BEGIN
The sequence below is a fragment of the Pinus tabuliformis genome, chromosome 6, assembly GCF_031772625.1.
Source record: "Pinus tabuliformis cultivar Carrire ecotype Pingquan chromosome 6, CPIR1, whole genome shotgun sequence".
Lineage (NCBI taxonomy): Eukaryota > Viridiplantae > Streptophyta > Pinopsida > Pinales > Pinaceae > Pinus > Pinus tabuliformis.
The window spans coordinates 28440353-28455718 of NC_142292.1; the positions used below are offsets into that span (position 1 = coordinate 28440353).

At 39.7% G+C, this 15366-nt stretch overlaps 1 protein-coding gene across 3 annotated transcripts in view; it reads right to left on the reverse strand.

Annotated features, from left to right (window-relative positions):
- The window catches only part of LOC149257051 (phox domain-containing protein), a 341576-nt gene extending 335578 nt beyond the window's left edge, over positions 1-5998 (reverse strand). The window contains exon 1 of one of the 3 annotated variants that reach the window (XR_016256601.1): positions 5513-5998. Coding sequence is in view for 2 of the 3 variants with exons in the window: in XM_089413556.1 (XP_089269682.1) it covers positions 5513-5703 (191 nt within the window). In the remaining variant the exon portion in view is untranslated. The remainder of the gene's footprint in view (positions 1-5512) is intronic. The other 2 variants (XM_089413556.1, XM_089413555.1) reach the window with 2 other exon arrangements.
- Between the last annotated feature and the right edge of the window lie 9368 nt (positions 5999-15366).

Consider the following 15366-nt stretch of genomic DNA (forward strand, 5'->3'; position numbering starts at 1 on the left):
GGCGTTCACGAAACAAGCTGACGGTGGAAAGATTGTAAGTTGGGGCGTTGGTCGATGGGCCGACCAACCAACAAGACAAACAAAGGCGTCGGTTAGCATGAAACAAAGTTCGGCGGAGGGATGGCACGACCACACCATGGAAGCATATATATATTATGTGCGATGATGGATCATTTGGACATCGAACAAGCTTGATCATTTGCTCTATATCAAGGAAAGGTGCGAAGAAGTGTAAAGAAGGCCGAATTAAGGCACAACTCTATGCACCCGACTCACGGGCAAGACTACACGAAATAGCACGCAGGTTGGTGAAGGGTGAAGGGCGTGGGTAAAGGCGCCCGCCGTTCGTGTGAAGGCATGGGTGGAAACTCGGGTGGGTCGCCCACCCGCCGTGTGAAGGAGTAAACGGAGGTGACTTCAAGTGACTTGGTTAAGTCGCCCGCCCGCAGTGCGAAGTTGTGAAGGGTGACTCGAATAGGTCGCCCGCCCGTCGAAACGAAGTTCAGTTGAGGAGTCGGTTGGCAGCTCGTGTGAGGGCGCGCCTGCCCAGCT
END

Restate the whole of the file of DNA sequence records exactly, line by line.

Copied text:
The sequence below is a fragment of the Pinus tabuliformis genome, chromosome 6, assembly GCF_031772625.1.
Source record: "Pinus tabuliformis cultivar Carrire ecotype Pingquan chromosome 6, CPIR1, whole genome shotgun sequence".
Lineage (NCBI taxonomy): Eukaryota > Viridiplantae > Streptophyta > Pinopsida > Pinales > Pinaceae > Pinus > Pinus tabuliformis.
The window spans coordinates 28440353-28455718 of NC_142292.1; the positions used below are offsets into that span (position 1 = coordinate 28440353).

At 39.7% G+C, this 15366-nt stretch overlaps 1 protein-coding gene across 3 annotated transcripts in view; it reads right to left on the reverse strand.

Annotated features, from left to right (window-relative positions):
- The window catches only part of LOC149257051 (phox domain-containing protein), a 341576-nt gene extending 335578 nt beyond the window's left edge, over positions 1-5998 (reverse strand). The window contains exon 1 of one of the 3 annotated variants that reach the window (XR_016256601.1): positions 5513-5998. Coding sequence is in view for 2 of the 3 variants with exons in the window: in XM_089413556.1 (XP_089269682.1) it covers positions 5513-5703 (191 nt within the window). In the remaining variant the exon portion in view is untranslated. The remainder of the gene's footprint in view (positions 1-5512) is intronic. The other 2 variants (XM_089413556.1, XM_089413555.1) reach the window with 2 other exon arrangements.
- Between the last annotated feature and the right edge of the window lie 9368 nt (positions 5999-15366).

Consider the following 15366-nt stretch of genomic DNA (forward strand, 5'->3'; position numbering starts at 1 on the left):
GGCGTTCACGAAACAAGCTGACGGTGGAAAGATTGTAAGTTGGGGCGTTGGTCGATGGGCCGACCAACCAACAAGACAAACAAAGGCGTCGGTTAGCATGAAACAAAGTTCGGCGGAGGGATGGCACGACCACACCATGGAAGCATATATATATTATGTGCGATGATGGATCATTTGGACATCGAACAAGCTTGATCATTTGCTCTATATCAAGGAAAGGTGCGAAGAAGTGTAAAGAAGGCCGAATTAAGGCACAACTCTATGCACCCGACTCACGGGCAAGACTACACGAAATAGCACGCAGGTTGGTGAAGGGTGAAGGGCGTGGGTAAAGGCGCCCGCCGTTCGTGTGAAGGCATGGGTGGAAACTCGGGTGGGTCGCCCACCCGCCGTGTGAAGGAGTAAACGGAGGTGACTTCAAGTGACTTGGTTAAGTCGCCCGCCCGCAGTGCGAAGTTGTGAAGGGTGACTCGAATAGGTCGCCCGCCCGTCGAAACGAAGTTCAGTTGAGGAGTCGGTTGGCAGCTCGTGTGAGGGCGCGCCTGCCCAGCT